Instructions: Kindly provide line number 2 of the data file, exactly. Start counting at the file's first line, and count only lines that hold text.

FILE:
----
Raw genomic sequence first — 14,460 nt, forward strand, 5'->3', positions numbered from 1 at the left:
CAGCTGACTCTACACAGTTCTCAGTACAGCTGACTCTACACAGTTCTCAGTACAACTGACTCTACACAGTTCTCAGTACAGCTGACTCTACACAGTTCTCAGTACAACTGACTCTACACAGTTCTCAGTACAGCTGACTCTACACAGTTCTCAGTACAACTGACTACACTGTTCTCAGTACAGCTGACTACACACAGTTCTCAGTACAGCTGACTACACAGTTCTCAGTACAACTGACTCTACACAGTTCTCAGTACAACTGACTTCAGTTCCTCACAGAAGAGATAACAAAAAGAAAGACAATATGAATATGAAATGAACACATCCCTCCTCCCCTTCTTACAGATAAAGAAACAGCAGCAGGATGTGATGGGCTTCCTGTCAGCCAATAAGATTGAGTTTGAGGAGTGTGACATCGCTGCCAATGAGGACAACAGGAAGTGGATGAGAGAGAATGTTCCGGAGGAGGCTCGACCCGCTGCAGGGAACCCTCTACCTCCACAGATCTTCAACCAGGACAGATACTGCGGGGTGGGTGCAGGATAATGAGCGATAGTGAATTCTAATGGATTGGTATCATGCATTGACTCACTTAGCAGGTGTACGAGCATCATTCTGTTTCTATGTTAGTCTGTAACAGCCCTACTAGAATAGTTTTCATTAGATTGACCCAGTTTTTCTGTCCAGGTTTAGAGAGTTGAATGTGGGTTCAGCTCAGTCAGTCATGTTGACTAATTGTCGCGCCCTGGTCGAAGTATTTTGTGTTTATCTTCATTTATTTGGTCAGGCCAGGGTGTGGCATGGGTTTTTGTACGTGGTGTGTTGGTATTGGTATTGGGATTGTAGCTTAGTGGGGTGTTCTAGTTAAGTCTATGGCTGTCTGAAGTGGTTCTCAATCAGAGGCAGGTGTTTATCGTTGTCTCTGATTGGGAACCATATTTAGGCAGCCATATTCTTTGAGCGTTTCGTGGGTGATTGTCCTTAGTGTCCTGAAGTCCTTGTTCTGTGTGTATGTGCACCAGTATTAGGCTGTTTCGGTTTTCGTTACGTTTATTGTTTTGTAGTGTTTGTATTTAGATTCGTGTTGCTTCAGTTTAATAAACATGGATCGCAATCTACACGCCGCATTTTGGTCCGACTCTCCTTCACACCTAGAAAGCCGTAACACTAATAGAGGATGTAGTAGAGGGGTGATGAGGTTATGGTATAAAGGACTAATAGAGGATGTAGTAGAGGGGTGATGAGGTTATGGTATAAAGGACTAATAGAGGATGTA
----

CAGCTGACTCTACACAGTTCTCAGTACAGCTGACTCTACACAGTTCTCAGTACAACTGACTCTACACAGTTCTCAGTACAGCTGACTCTACACAGTTCTCAGTACAACTGACTCTACACAGTTCTCAGTACAGCTGACTCTACACAGTTCTCAGTACAACTGACTACACTGTTCTCAGTACAGCTGACTACACACAGTTCTCAGTACAGCTGACTACACAGTTCTCAGTACAACTGACTCTACACAGTTCTCAGTACAACTGACTTCAGTTCCTCACAGAAGAGATAACAAAAAGAAAGACAATATGAATATGAAATGAACACATCCCTCCTCCCCTTCTTACAGATAAAGAAACAGCAGCAGGATGTGATGGGCTTCCTGTCAGCCAATAAGATTGAGTTTGAGGAGTGTGACATCGCTGCCAATGAGGACAACAGGAAGTGGATGAGAGAGAATGTTCCGGAGGAGGCTCGACCCGCTGCAGGGAACCCTCTACCTCCACAGATCTTCAACCAGGACAGATACTGCGGGGTGGGTGCAGGATAATGAGCGATAGTGAATTCTAATGGATTGGTATCATGCATTGACTCACTTAGCAGGTGTACGAGCATCATTCTGTTTCTATGTTAGTCTGTAACAGCCCTACTAGAATAGTTTTCATTAGATTGACCCAGTTTTTCTGTCCAGGTTTAGAGAGTTGAATGTGGGTTCAGCTCAGTCAGTCATGTTGACTAATTGTCGCGCCCTGGTCGAAGTATTTTGTGTTTATCTTCATTTATTTGGTCAGGCCAGGGTGTGGCATGGGTTTTTGTACGTGGTGTGTTGGTATTGGTATTGGGATTGTAGCTTAGTGGGGTGTTCTAGTTAAGTCTATGGCTGTCTGAAGTGGTTCTCAATCAGAGGCAGGTGTTTATCGTTGTCTCTGATTGGGAACCATATTTAGGCAGCCATATTCTTTGAGCGTTTCGTGGGTGATTGTCCTTAGTGTCCTGAAGTCCTTGTTCTGTGTGTATGTGCACCAGTATTAGGCTGTTTCGGTTTTCGTTACGTTTATTGTTTTGTAGTGTTTGTATTTAGATTCGTGTTGCTTCAGTTTAATAAACATGGATCGCAATCTACACGCCGCATTTTGGTCCGACTCTCCTTCACACCTAGAAAGCCGTAACACTAATAGAGGATGTAGTAGAGGGGTGATGAGGTTATGGTATAAAGGACTAATAGAGGATGTAGTAGAGGGGTGATGAGGTTATGGTATAAAGGACTAATAGAGGATGTA